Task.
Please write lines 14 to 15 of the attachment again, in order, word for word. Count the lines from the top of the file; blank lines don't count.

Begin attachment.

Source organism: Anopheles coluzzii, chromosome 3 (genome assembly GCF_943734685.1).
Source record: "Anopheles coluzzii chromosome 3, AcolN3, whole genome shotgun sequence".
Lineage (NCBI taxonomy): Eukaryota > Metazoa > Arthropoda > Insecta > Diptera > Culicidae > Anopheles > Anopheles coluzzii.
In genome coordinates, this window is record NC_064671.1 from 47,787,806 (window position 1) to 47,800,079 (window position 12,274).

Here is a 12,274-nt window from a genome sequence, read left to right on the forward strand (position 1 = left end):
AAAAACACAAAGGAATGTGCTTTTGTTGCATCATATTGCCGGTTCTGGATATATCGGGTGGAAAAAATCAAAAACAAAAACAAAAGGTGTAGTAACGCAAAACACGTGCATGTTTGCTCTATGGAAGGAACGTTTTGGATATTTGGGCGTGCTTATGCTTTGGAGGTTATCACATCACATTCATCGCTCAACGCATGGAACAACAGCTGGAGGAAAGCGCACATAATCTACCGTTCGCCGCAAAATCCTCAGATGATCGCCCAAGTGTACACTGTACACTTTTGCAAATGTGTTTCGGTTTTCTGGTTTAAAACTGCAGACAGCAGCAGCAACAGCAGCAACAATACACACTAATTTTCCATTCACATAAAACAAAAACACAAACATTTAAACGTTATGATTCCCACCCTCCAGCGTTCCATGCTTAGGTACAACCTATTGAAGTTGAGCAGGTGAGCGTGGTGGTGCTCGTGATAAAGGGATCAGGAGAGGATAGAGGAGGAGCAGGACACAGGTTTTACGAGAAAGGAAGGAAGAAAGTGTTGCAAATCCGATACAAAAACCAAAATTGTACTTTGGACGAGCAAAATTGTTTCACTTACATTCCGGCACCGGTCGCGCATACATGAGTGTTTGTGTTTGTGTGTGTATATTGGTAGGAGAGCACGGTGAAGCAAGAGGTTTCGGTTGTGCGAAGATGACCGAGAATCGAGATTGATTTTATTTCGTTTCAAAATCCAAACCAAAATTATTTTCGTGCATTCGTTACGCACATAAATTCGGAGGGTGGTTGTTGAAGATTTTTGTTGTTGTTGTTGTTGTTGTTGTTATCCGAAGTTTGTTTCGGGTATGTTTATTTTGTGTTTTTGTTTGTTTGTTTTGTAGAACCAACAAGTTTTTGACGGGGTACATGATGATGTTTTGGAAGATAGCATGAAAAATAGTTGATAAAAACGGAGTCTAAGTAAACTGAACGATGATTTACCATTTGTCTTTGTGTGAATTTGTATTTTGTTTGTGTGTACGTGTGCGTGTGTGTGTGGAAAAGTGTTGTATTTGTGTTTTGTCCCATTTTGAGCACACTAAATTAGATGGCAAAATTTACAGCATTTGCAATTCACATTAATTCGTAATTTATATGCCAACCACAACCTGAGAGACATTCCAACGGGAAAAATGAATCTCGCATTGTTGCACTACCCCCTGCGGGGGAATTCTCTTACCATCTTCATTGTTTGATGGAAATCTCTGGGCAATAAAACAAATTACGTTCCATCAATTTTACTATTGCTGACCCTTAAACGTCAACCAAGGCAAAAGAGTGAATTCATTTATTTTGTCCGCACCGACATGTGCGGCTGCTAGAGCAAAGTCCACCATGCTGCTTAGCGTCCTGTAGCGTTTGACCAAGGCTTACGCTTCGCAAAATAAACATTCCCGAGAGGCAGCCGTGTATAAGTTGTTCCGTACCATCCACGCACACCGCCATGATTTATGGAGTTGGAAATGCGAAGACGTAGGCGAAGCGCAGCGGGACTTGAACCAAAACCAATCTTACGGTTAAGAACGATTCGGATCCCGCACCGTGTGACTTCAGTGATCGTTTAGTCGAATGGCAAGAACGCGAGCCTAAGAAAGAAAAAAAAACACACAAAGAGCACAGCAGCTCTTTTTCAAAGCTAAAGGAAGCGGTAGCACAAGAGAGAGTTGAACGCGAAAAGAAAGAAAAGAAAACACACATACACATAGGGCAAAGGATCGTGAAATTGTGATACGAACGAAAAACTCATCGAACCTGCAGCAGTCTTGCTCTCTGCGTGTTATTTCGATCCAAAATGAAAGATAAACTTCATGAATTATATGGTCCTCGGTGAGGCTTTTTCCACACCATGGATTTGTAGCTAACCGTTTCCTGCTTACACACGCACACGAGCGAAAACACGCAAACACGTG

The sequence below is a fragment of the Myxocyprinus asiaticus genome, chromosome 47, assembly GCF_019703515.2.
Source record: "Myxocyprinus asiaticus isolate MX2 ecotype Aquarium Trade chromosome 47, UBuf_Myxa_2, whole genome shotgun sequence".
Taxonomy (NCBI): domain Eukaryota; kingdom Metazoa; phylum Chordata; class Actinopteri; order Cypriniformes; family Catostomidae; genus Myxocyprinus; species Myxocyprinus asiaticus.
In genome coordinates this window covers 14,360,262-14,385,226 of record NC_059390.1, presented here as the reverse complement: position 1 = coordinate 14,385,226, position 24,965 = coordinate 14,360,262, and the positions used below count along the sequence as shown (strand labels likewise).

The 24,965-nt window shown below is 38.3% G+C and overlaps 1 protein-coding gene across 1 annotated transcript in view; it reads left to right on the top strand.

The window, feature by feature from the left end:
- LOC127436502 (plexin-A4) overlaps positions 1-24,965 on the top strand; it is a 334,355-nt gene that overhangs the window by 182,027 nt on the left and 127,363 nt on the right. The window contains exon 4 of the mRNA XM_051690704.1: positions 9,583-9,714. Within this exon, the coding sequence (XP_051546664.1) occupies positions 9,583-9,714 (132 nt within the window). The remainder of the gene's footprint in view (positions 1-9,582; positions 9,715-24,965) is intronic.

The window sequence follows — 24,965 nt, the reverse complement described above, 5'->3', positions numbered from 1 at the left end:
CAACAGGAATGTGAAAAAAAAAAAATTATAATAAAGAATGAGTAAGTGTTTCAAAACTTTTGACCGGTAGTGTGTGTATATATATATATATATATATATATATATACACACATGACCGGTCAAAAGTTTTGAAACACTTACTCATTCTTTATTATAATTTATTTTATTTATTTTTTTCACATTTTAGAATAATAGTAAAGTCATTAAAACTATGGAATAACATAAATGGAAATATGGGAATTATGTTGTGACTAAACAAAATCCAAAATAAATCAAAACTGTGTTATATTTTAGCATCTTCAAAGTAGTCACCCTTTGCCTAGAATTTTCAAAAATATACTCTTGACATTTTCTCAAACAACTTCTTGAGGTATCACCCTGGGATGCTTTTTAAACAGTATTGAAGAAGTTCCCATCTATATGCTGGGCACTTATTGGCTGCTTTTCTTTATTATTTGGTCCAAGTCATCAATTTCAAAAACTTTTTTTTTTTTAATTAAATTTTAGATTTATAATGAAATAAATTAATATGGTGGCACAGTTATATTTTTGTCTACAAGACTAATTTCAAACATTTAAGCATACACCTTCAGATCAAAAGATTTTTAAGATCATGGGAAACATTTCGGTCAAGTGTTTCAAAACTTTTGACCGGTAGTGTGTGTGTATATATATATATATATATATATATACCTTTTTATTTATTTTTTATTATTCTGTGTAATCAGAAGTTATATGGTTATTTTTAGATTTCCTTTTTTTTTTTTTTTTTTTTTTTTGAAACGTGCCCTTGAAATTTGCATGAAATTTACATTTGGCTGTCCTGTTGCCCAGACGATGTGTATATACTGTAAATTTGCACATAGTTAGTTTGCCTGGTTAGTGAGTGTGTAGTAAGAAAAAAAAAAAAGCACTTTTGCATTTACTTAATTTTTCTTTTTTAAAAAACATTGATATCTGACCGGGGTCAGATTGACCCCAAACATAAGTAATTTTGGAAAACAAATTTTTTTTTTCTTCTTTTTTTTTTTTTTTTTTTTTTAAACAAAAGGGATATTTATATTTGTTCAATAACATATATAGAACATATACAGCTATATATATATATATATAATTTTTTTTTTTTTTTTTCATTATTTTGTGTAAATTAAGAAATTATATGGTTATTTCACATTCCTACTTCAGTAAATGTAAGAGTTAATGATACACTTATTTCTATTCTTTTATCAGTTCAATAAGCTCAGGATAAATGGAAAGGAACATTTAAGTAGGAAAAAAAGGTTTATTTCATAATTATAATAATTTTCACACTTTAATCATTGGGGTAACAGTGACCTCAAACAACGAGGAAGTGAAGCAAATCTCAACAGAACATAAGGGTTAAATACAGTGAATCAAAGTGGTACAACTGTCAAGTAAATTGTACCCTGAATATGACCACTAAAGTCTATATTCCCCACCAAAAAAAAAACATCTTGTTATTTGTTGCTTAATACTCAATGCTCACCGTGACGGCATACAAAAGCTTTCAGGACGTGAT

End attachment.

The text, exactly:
The window sequence follows — 24,965 nt, the reverse complement described above, 5'->3', positions numbered from 1 at the left end:
CAACAGGAATGTGAAAAAAAAAAAATTATAATAAAGAATGAGTAAGTGTTTCAAAACTTTTGACCGGTAGTGTGTGTATATATATATATATATATATATATATATACACACATGACCGGTCAAAAGTTTTGAAACACTTACTCATTCTTTATTATAATTTATTTTATTTATTTTTTTCACATTTTAGAATAATAGTAAAGTCATTAAAACTATGGAATAACATAAATGGAAATATGGGAATTATGTTGTGACTAAACAAAATCCAAAATAAATCAAAACTGTGTTATATTTTAGCATCTTCAAAGTAGTCACCCTTTGCCTAGAATTTTCAAAAATATACTCTTGACATTTTCTCAAACAACTTCTTGAGGTATCACCCTGGGATGCTTTTTAAACAGTATTGAAGAAGTTCCCATCTATATGCTGGGCACTTATTGGCTGCTTTTCTTTATTATTTGGTCCAAGTCATCAATTTCAAAAACTTTTTTTTTTTTAATTAAATTTTAGATTTATAATGAAATAAATTAATATGGTGGCACAGTTATATTTTTGTCTACAAGACTAATTTCAAACATTTAAGCATACACCTTCAGATCAAAAGATTTTTAAGATCATGGGAAACATTTCGGTCAAGTGTTTCAAAACTTTTGACCGGTAGTGTGTGTGTATATATATATATATATATATATATACCTTTTTATTTATTTTTTATTATTCTGTGTAATCAGAAGTTATATGGTTATTTTTAGATTTCCTTTTTTTTTTTTTTTTTTTTTTTTGAAACGTGCCCTTGAAATTTGCATGAAATTTACATTTGGCTGTCCTGTTGCCCAGACGATGTGTATATACTGTAAATTTGCACATAGTTAGTTTGCCTGGTTAGTGAGTGTGTAGTAAGAAAAAAAAAAAAGCACTTTTGCATTTACTTAATTTTTCTTTTTTAAAAAACATTGATATCTGACCGGGGTCAGATTGACCCCAAACATAAGTAATTTTGGAAAACAAATTTTTTTTTTCTTCTTTTTTTTTTTTTTTTTTTTTTAAACAAAAGGGATATTTATATTTGTTCAATAACATATATAGAACATATACAGCTATATATATATATATATAATTTTTTTTTTTTTTTTTCATTATTTTGTGTAAATTAAGAAATTATATGGTTATTTCACATTCCTACTTCAGTAAATGTAAGAGTTAATGATACACTTATTTCTATTCTTTTATCAGTTCAATAAGCTCAGGATAAATGGAAAGGAACATTTAAGTAGGAAAAAAAGGTTTATTTCATAATTATAATAATTTTCACACTTTAATCATTGGGGTAACAGTGACCTCAAACAACGAGGAAGTGAAGCAAATCTCAACAGAACATAAGGGTTAAATACAGTGAATCAAAGTGGTACAACTGTCAAGTAAATTGTACCCTGAATATGACCACTAAAGTCTATATTCCCCACCAAAAAAAAAACATCTTGTTATTTGTTGCTTAATACTCAATGCTCACCGTGACGGCATACAAAAGCTTTCAGGACGTGAT